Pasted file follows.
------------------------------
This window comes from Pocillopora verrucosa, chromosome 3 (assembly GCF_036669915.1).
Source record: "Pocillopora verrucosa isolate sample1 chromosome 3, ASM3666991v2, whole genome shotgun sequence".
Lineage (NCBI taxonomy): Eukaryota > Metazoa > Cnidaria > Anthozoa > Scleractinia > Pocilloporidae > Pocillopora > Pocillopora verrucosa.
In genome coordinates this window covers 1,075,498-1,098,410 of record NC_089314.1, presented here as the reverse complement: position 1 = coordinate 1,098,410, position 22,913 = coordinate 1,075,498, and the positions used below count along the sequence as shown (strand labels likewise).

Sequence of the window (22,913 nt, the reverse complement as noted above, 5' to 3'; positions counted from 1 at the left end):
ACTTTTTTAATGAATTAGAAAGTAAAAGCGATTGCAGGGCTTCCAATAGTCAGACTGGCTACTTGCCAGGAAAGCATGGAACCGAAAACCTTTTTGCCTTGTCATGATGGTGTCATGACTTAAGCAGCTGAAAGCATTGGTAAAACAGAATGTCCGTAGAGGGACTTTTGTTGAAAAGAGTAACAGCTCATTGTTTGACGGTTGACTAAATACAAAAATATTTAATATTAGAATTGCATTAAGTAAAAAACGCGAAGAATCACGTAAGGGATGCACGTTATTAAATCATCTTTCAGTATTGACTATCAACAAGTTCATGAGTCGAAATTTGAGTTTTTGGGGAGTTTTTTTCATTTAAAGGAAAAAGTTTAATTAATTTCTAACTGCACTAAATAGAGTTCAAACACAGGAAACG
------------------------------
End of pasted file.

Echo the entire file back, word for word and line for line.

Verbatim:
This window comes from Pocillopora verrucosa, chromosome 3 (assembly GCF_036669915.1).
Source record: "Pocillopora verrucosa isolate sample1 chromosome 3, ASM3666991v2, whole genome shotgun sequence".
Lineage (NCBI taxonomy): Eukaryota > Metazoa > Cnidaria > Anthozoa > Scleractinia > Pocilloporidae > Pocillopora > Pocillopora verrucosa.
In genome coordinates this window covers 1,075,498-1,098,410 of record NC_089314.1, presented here as the reverse complement: position 1 = coordinate 1,098,410, position 22,913 = coordinate 1,075,498, and the positions used below count along the sequence as shown (strand labels likewise).

Sequence of the window (22,913 nt, the reverse complement as noted above, 5' to 3'; positions counted from 1 at the left end):
ACTTTTTTAATGAATTAGAAAGTAAAAGCGATTGCAGGGCTTCCAATAGTCAGACTGGCTACTTGCCAGGAAAGCATGGAACCGAAAACCTTTTTGCCTTGTCATGATGGTGTCATGACTTAAGCAGCTGAAAGCATTGGTAAAACAGAATGTCCGTAGAGGGACTTTTGTTGAAAAGAGTAACAGCTCATTGTTTGACGGTTGACTAAATACAAAAATATTTAATATTAGAATTGCATTAAGTAAAAAACGCGAAGAATCACGTAAGGGATGCACGTTATTAAATCATCTTTCAGTATTGACTATCAACAAGTTCATGAGTCGAAATTTGAGTTTTTGGGGAGTTTTTTTCATTTAAAGGAAAAAGTTTAATTAATTTCTAACTGCACTAAATAGAGTTCAAACACAGGAAACG